Perleman has some other ideas as well, his story running for another two pages. It's humorous (as opposed to funny), but I couldn't help but think, and again I may be the one to blame here, that the story was a bit like the skits we see in classic variety shows, running just a little too long for its own good. I appreciate long-form writing as much as anyone, but I kept wondering how I was going to summarize this story without taking up the entirety of today's column. As you can see, I finally gave up. This isn't meant to serve as a recommendation against reading Perleman's pieces, unless your job is to condense them. It just seems as if nudity on television should be, well, a bit more exciting, don't you think?

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You'll forgive me for taking a moment to catch my breath after all that. (Pause) Well now, for something else that's out of this world, The Doan Report takes a look at how last month's flight of Apollo 11 went over with TV viewers. It was, to coin a phrase, a smash. A worldwide audience estimated at 700 million watched the epic journey of Armstrong, Aldrin and Collins from the launch pad in Florida to the ghostly images live from the moon and the triumphant splashdown; just about the only parts of the world to miss the adventure were China, India, and most of Africa. But it was seen in Poland and Czechoslovakia, and even Moscow TV ran taped coverage of the moon walk three times in one day. Summing it all up was actress Gina Lollobrigida (she of the Perleman story above), who said, "Nothing in show business will ever top what I saw on television today." 

As for the coverage itself, the clear winner was CBS; Walter Cronkite and Wally Schirra garnered about 45 percent of the total audience, and Doan had high praise for the commentary of the former astronaut, who reassured viewers with clearly-understood explanations of what was going on during tense moments. 

And in a little more space news, on Saturday, the unmaned Mariner 7 is scheduled to pass by the southern region of Mars, five days after the flyby of its twin, Mariner 6, beaming black-and-white pictures of the Martian surface back to earth. The networks may preempt regular programming for coverage, including the possibility that the planet could support life.

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It's about time we get to what's on TV this week, don't you think?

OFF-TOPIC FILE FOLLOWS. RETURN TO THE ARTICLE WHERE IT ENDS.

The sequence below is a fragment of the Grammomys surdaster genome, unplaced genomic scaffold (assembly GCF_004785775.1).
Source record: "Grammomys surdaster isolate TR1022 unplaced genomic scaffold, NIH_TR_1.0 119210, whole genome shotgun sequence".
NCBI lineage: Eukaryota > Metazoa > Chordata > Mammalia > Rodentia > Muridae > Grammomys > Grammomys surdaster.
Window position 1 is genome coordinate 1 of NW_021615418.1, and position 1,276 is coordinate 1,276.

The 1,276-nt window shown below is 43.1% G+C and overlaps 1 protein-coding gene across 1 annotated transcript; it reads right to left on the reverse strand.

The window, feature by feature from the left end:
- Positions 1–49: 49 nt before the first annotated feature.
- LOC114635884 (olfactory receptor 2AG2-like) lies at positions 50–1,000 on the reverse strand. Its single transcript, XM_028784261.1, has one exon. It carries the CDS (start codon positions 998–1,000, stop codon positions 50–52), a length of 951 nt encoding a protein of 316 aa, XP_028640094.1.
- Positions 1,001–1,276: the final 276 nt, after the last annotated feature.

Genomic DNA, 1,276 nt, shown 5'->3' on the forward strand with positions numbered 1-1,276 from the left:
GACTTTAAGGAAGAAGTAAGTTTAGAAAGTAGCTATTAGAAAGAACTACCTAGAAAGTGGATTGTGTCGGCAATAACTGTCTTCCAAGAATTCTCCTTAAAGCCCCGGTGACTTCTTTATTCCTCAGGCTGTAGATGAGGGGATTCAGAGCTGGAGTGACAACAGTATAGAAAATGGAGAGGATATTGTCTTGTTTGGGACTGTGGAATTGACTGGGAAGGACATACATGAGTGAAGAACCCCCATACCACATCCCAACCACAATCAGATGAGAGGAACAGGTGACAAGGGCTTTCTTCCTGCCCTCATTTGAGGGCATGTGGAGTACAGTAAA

Spread across the weekend is coverage of President Nixon's visit to Romania and London, and back then it really was a big deal for an American president to visit a country behind the Iron Curtain; as a result, NBC plans live coverage of Nixon's arrival in Bucharest Saturday at 6:00 a.m. ET, while CBS has a prime-time special scheduled at 7:30 p.m., preempting Jackie Gleason's show—for one night, he wasn't the Great One after all. I'd assume there was more coverage than what was scheduled, though.

Here's something that caught my eye: an episode of All Star Theater entitled "The Tryst." (1:30 p.m., WIBF) Is the story any good? I don't know, but the cast is, with William Lundigan, Edward Arnold, and two very young future stars: Anne Francis and Vera Miles. The night rounds out with NBC's Saturday Night at the Movies (9:00 p.m.), showing a rerun of the pilot for this fall's new series Then Came Bronson, starring Michael Parks. a kind of Route 66 on two wheels. Unlike Tod, Buz and Linc, Bronson's adventures only ran for one season.

It's too bad we don't have Sullivan vs. the Palace this Sunday, but while The Hollywood Palace takes the summer off, Ed's back in reruns with a strong lineup: Johnny Mathis, singing a medley of songs by Henry Mancini (with Mancini conducting the orchestra); Diana Ross and the Supremes; dancer and chorergrapher Peter Gennaro; singer Shani Wallis; comedy from Burns and Schreiber and Rodner Dangerfield; and the balancing Rolan Brothers. (8:00 p.m., CBS) That's followed by a very good lineup on Hee Haw (9:00 p.m,. CBS), featuring Loretta Lynn and Waylon Jennings, along with Roy Clark and Buck Owens and the Buckaroos. For all of the ridicule Hee Haw takes from its cornpone humor, just about every big name country star appeared on that show over the years.

's highlight is a rerun of the 1966 historical epic Khartoum (8:30 p.m., NBC), the story of the 1884–1885 Siege of Khartoum, in the Sudan. Judith Crist hails this "intelligent epic," especially Robert Ardeny's screenplay, and a star-studded cast led by the two antagonists: Charlton Heston's "very good portrait of the enigmatic General 'Chinese' Gordon," leader of the British forces defending the city of Khartoum, and Laurence Olivier's "simply superb portrait" of the Mahdi, leader of the Arab tribesmen besieging the city. It is, says Crist, "the rare spectacular that engrosses the mind as well as the eye." If you're in the late-night mood, check out the guest hosts on the chat shows: Flip Wilson on The Tonight Show (11:30 p.m., NBC) and Pat Butrram (!) on The Joey Bishop Show (11:30 p.m., ABC); Pat's guests, by the way, include Gene Autry and Xavier Cugat and Charo. That might be the show of the week.